RIA Expert Summary


RIA Reaching Others with Gambling Research

Published April 24, 2012 This content is archived.

From 1900-1960, Nevada was the only state with legalized gambling. Outside of Nevada, gambling translated to charity bingo, horse and dog tracks.

By 2001, gambling opportunities had increased radically: 35 out of 50 states had Off Track Betting (OTB), 42 had interstate track betting, 38 had lotteries and 26 states had casinos. RIA researchers wanted to know how prevalent problem gambling had become; how the prevalence of problem gambling was related to the expanded availability of gambling and the increased permissiveness of gambling laws; how problem gambling was distributed across different ethnic groups, age groups, regions and neighborhoods; and what it means for families, communities and public policy.

Timely Research


RIA responded to the country's growing concerns about gambling in the late 90s, and by doing so expanded its portfolio of addiction research from alcohol and drugs to include gambling.

One of the first national gambling studies of its kind – with funding not from a gambling-related entity but from the National Institutes of Health (NIH) – surveyed U.S. adults (18 and over) about their gambling and drinking habits. Data were collected from residents of all 50 states and D.C.

The results hit the news media, community groups and policymakers with a resounding impact:

Over 80% of Americans gamble every year and between 3-5% of Americans -- 3-5 out of every 100 -- have a gambling problem.

  • The growth of gambling opportunities throughout the country reflects a shift in the profile of gamblers to more female, older, poorer and less white than previously seen.
  • Problem drinkers are 23 times more likely to have a gambling problem than individuals without alcohol problems.

Subsequent research into youth problem gambling found that:

  • An estimated 750,000 of America's youth — between the ages of 14 and 21 — are problem gamblers (they gamble more than intended or steal money to support gambling).
  • 11% of youth gamble twice per week or more; 68% report gambling at least once in the past year.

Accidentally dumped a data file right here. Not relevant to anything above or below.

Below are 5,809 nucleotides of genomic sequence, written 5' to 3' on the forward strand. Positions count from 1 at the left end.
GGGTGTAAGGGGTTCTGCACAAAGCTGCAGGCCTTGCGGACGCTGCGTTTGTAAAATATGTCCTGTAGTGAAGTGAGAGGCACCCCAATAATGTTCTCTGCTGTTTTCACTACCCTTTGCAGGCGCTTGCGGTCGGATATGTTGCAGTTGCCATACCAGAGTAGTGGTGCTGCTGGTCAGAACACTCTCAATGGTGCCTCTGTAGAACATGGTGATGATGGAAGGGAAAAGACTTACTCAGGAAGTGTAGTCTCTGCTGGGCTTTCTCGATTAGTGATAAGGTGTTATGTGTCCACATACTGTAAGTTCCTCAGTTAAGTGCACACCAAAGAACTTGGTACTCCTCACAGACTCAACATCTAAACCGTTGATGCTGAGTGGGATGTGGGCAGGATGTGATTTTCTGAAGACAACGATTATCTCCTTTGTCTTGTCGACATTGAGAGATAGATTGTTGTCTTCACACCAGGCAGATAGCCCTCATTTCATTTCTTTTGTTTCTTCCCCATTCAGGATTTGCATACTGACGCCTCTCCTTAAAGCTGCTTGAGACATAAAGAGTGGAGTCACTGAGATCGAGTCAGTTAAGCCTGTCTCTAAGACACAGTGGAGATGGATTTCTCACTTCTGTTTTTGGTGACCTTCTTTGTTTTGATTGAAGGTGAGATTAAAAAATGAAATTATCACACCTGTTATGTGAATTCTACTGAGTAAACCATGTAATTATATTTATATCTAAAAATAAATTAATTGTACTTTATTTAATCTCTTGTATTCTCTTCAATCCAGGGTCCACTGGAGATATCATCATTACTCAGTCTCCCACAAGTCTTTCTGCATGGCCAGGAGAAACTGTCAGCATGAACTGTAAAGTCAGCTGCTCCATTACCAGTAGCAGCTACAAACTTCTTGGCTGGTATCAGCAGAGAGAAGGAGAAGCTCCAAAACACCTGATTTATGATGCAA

• Gambling activity was found to increase as youth age. For instance, as they transition from student life, start careers, move into independent living and marry, gambling increases with each major life change.
  • Problem gambling rates for adult and young males were identical, 4%. Adult female gambling rates were high, 3% when compared to young females, less than .1%. Black youth gambled less than white youth but if they did gamble, it was more likely to be frequent, 30% to 12%.

An analysis of geographic factors found that:

  • Living within 10 miles or less of a casino doubles the risk of problem gambling.
    • Likewise, individuals living in a disadvantaged neighborhood have a 90% increase in the odds of being a problem or pathological gambler.

In a more recent study of problem gambling results demonstrate:

  • Problem gambling is considerably more common than alcohol dependence among U.S. adults (21 and older), even though alcohol dependence receives more attention.
  • Gambling, frequent gambling and problem gambling increases in frequency during the teen years, reaches its highest level in the 20s and 30s and then falls off among individuals over 70.
  • Frequent gambling is twice as great among men (28%) than among women (13%).
  • Frequent and problem gambling numbers rise as socioeconomic status (SES) declines; gambling involvement tends to decrease as SES rises.

Reaching Others

RIA communicates research results to various audiences — individuals, families, medical professionals, addiction treatment providers, other scientists — in multi-media kinds of ways: newspapers, tv and radio, websites and blogs, peer-reviewed journals. These results have been disseminated to:

Newspaper/TV/Radio: The New York Times, New York Daily News, The Cleveland Plain Dealer, Pennsylvania’s Meadville Tribune, Buffalo News, Business First, Buffalo Challenger, Buffalo Criterion, Philadelphia Inquirer, Chicago’s Daily Herald, Addiction Professional Magazine, HHS Healthbeat, WNED-TV, Alcoholism & Drug Abuse Weekly, Harvard Medical School’s “The WAGER,” Boston Globe, Denver Post, Chicago Business, Bethlehem PA’s The Morning Call, Las Vegas Sun.

Web: Health News Digest, Casino Gambling Web, PsychCentral, Addiction Professional, The McCarville Report Online blogspot, EurekaAlert, Medical News Today, SunSpot.net—Maryland’s Online Community, Healthscout.com, ctnow.com—The Hartford Courant, SubstanceAbuse.About.com, scienceblog.com, NBC, ABC, AP, UPI, CBC, Great Lakes Center to Prevent Gambling Addiction.

Scientific Journals: Journal of Gambling Studies, International Gambling Studies, Journal of American College Health, American Journal on Addictions, Journal of Adolescent Health, Psychology of Addictive Behaviors, and the Journal of Studies on Alcohol and Drugs, to name a few.

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